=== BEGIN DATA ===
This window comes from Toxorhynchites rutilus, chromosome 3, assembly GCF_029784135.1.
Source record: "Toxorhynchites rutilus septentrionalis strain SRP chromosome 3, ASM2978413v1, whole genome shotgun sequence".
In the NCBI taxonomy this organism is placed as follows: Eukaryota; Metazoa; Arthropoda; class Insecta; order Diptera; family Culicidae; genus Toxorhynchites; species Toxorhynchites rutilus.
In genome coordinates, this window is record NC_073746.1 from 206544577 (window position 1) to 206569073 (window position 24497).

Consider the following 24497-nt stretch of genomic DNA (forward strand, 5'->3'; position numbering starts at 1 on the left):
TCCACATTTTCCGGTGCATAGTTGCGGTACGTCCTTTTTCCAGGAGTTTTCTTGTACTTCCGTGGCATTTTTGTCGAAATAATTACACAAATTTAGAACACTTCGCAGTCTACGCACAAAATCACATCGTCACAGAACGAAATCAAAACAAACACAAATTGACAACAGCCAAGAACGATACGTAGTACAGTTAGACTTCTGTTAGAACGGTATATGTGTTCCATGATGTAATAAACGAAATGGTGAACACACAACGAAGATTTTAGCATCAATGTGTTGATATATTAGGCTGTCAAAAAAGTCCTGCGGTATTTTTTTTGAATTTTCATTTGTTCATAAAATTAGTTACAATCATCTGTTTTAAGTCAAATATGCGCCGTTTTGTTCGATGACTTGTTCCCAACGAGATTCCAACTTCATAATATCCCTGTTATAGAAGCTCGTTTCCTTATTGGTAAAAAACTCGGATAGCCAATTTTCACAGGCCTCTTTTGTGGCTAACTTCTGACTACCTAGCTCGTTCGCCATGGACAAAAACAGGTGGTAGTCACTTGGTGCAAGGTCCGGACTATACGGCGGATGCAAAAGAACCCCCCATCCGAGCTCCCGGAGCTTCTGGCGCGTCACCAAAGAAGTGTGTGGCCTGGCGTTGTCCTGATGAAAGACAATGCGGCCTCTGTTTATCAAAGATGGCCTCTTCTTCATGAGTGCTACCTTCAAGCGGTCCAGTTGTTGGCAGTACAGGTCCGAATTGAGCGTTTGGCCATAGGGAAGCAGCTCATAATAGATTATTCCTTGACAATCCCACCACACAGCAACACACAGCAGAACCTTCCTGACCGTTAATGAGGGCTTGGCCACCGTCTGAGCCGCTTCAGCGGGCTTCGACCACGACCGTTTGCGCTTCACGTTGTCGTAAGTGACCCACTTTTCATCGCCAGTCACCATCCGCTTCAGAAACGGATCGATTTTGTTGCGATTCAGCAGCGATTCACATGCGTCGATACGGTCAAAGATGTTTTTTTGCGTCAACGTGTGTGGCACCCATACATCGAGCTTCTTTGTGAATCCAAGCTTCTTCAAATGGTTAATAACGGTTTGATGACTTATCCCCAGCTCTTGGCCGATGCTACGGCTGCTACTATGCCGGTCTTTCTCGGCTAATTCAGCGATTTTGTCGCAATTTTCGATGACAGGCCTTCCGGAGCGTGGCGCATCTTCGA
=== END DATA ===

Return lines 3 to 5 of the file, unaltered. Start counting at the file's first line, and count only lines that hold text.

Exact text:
In the NCBI taxonomy this organism is placed as follows: Eukaryota; Metazoa; Arthropoda; class Insecta; order Diptera; family Culicidae; genus Toxorhynchites; species Toxorhynchites rutilus.
In genome coordinates, this window is record NC_073746.1 from 206544577 (window position 1) to 206569073 (window position 24497).

Consider the following 24497-nt stretch of genomic DNA (forward strand, 5'->3'; position numbering starts at 1 on the left):